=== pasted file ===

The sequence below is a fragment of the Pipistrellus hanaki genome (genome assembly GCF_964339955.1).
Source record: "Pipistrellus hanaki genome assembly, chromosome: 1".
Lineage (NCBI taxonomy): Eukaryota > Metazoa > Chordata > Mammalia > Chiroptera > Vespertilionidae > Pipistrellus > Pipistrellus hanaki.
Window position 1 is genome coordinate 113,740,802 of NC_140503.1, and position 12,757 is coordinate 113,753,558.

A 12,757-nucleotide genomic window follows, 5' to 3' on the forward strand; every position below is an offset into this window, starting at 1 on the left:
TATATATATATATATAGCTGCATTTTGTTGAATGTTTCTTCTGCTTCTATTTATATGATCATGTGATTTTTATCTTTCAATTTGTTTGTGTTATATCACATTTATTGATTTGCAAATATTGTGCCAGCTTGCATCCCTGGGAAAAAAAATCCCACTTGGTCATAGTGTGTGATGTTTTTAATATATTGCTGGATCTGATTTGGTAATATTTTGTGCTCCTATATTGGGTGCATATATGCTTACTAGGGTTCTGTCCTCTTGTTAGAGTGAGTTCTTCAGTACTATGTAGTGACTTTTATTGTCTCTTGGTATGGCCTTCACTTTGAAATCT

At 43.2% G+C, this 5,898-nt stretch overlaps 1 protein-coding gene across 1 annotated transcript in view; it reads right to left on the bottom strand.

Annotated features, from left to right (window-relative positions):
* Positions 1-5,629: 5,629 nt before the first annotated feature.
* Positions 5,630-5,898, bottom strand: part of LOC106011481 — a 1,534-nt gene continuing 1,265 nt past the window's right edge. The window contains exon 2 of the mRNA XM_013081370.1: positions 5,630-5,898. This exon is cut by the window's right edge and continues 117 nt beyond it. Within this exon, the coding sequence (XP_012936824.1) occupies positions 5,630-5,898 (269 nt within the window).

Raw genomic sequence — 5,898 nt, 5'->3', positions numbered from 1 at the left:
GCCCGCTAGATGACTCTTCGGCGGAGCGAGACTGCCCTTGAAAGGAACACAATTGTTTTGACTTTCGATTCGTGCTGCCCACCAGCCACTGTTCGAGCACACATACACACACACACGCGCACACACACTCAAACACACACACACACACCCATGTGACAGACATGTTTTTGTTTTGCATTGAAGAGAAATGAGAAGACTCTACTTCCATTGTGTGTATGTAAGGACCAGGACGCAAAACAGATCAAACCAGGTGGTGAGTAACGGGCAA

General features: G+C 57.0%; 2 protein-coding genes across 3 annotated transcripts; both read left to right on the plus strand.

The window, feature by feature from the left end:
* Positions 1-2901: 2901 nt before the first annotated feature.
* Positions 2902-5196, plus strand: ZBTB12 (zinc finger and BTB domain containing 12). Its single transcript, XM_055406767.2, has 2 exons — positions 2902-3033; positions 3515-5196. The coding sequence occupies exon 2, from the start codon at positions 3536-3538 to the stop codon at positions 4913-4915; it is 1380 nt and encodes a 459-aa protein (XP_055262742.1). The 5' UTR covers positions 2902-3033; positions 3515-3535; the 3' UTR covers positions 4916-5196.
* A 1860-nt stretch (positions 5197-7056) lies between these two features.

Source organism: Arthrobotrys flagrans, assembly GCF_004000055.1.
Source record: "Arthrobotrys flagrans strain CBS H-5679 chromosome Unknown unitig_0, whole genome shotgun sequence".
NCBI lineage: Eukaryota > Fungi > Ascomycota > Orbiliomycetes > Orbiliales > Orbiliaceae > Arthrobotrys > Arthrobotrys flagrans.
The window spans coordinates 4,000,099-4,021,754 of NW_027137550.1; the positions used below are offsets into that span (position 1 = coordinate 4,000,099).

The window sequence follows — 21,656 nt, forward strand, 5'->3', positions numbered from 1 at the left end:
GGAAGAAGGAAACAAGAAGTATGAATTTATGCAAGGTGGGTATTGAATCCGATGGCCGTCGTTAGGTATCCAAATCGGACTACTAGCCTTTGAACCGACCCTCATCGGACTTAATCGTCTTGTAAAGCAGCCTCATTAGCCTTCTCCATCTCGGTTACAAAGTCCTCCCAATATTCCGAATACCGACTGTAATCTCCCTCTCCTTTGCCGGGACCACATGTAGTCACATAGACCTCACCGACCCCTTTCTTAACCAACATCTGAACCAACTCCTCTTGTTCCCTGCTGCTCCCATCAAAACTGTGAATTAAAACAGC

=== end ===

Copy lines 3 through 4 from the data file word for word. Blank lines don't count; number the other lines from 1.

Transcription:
Lineage (NCBI taxonomy): Eukaryota > Metazoa > Chordata > Mammalia > Chiroptera > Vespertilionidae > Pipistrellus > Pipistrellus hanaki.
Window position 1 is genome coordinate 113,740,802 of NC_140503.1, and position 12,757 is coordinate 113,753,558.